When asked by Cyclingnews what he wants to achieve on the road, Haig stated that "I'd like to have a big one-day race like Liège–Bastogne–Liège on there but also have a grand tour where I've won hopefully a hilltop stage and place in a time trial and be up there in gc.
"If I can have that at the end of my cycling career, I'd be over the moon."
- Article published:
- February 14, 08:36
- Barry Ryan
Current contract will probably be my last, says Trek rider
Fabian Cancellara has said that he is likely to retire from professional cycling when his current contract with Trek Factory Racing expires at the end of the 2016 season.
Speaking in Doha on Thursday evening, Cancellara revealed that his existing three-year contract would probably be his last, and he confirmed that he had no intention of racing into his 40s like his fellow Trek rider Jens Voigt or former teammate Chris Horner.
"I have a three-year contract and then it's over," Cancellara said. "I have a three-year contract and in my opinion it doesn't look like there will be a fourth or fifth year because it will be sixteen years as a professional. I don't feel tired although once in a while I feel tired, and that's normal. That's not going against Jens or Chris Horner but you will not see me riding the bike at their age."
Asked if he would be tempted to extend his career in order to ride as deluxe gregario for a younger rider – as, for instance, Pedro Delgado did with Miguel Indurain – the 32-year-old Cancellara confirmed that it was his intention to bow out at the very top of his game, although he reiterated his belief that he still has three more seasons left at that level.
"I think of course I will stop on the highest level," he said. "In my situation, I can't wait until I'm down here, that's normal. I could stop now and I would not have a problem to find new ambitions, but I would still miss something. I feel like I'm not finished yet with what I want to achieve. There's still some time left, but there's many options after and I'm not scared of that."
Cancellara laughed when it was pointed out that the projected end to his career would coincide with the world championships in Qatar. Incidentally, Cancellara's eternal rival Tom Boonen this week confirmed that his career would continue until the Qatar 2016 Worlds at the very least.
"My agent says in business to look three months is a long time and you look already three months," Cancellara joked. "I'm not looking now to 2016."
The Swiss rider did acknowledge, however, that he has already put some thought into what he will do after he hangs up his wheels, and confirmed that he would look to remain closely involved with professional cycling.
"I want to bring something back to cycling," Cancellara said. "I have a few ambitions to bring cycling back to another level, and this will be the next thing I do.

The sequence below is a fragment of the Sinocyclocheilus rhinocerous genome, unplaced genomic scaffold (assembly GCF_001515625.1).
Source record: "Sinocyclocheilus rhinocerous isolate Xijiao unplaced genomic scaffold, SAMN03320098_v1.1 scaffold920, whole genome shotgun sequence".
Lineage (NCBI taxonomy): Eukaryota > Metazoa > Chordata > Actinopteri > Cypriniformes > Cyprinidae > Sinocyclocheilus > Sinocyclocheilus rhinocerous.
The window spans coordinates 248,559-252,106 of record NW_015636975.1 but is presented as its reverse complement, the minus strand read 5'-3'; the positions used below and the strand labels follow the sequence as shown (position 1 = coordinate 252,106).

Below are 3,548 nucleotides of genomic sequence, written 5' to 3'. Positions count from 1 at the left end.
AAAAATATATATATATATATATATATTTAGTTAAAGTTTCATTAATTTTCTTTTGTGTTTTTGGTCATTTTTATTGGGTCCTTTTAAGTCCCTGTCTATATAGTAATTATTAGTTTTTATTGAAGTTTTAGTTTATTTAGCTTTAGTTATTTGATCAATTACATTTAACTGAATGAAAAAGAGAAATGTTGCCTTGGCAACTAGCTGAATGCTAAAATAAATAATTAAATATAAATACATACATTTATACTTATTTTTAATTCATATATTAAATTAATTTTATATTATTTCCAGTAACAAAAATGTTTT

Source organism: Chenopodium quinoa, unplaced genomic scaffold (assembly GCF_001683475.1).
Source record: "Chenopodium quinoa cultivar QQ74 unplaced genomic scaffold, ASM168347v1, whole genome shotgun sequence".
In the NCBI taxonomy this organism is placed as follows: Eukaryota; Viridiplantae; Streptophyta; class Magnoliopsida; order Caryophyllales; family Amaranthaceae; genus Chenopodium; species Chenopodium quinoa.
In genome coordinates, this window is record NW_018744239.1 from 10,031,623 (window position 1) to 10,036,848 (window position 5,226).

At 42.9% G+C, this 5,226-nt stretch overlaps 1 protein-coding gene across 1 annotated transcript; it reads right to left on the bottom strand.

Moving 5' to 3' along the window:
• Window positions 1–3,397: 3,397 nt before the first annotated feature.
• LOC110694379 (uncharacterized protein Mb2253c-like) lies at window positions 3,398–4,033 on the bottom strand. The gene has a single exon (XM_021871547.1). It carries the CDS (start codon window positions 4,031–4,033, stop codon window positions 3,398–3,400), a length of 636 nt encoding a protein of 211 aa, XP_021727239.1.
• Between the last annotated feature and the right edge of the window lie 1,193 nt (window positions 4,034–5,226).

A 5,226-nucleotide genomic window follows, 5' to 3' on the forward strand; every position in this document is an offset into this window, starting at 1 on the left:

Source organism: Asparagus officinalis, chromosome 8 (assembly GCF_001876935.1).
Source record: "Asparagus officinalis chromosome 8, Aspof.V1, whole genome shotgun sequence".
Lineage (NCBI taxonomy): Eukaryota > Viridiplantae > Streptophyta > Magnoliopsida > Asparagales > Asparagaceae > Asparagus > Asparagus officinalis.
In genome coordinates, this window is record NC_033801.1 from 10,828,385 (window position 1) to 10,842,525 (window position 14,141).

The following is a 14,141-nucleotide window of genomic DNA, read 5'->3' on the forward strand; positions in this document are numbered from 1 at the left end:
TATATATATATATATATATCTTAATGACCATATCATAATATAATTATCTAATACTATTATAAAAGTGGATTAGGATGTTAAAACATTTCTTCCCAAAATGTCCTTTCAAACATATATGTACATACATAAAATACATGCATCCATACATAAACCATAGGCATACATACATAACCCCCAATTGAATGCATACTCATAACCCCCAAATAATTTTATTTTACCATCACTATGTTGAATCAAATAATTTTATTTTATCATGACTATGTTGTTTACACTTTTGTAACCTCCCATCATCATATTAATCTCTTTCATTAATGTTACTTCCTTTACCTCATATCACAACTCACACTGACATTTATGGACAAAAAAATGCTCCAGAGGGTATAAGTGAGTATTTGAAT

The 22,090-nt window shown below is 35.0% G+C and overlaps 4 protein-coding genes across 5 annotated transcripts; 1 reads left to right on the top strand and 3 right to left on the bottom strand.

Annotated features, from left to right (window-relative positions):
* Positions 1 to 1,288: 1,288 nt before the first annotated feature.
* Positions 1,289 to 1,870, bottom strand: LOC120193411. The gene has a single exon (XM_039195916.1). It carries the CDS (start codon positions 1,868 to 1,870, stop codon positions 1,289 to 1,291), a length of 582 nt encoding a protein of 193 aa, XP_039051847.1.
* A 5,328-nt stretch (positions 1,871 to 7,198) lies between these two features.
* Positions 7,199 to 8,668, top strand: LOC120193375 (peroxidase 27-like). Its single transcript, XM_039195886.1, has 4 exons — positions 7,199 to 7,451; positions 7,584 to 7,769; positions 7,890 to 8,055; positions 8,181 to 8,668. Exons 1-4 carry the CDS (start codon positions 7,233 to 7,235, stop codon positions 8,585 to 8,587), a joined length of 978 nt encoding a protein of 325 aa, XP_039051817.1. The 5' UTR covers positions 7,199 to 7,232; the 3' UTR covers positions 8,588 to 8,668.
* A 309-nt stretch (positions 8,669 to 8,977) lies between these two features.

"I think cycling is now somewhere a political mess with all the new things that are coming. We have still this big mess with the races and the rules. I think I will be a strong opinion-maker afterwards. Now it's difficult because I'm still a rider, because when you talk as a rider you get singled out. But when you finish, you're free with what you want to do."
The precise nature of Cancellara's post-racing role in cycling remains unclear, although it is understood that it is likely to include an involvement with the Tour de Suisse organisation. InfrontRingier, the sports management company which represents Cancellara, will take over the organisation and marketing of the Tour de Suisse from 2015, and is already the official marketing partner of Swiss Cycling.
Cancellara is currently competing at the Tour of Qatar, the second leg of a three-race stint in the Persian Gulf. He admitted that he was tired from nine consecutive days of racing - he also raced the Dubai Tour last week - but was confident that his early-season work would bear fruit by the time the classics come around.
"On the end, I know where I want to reach. I have my datas, we have our things under control," he said, adding: "This not April, this is February and there’s still a long way."
- Article published:
- February 14, 09:40
- Alasdair Fotheringham
Italian star recalls ‘Il Pirate'
February 14th, the tenth anniversary of Marco Pantani's death, will be a difficult day for Italian cycling, and in particular for those riders - of whatever nationality - who knew Pantani directly. Former Giro winner Damiano Cunego (Lampre-Merida) raced alongside Pantani in 2002 and 2003 and he described ‘the Pirate' as an "inspiration for me when it came to the mountain climbs and how he tackled them."
"He was an example for me, I was a schoolboy when he was racing" - at his peak - "and so for me he was an idol," Cunego told Cyclingnews this week.
"There's only ever been one Pantani, very few riders are even slightly similar to him. We raced together a bit, we talked too. He was a nice person despite everything that was said and written about him."
Cunego recalls he was at home when he heard the news of Pantani's death, and that "despite all the rumours, nobody expected it to happen. He had been through a hard time, people criticized him, but only he knew what happened."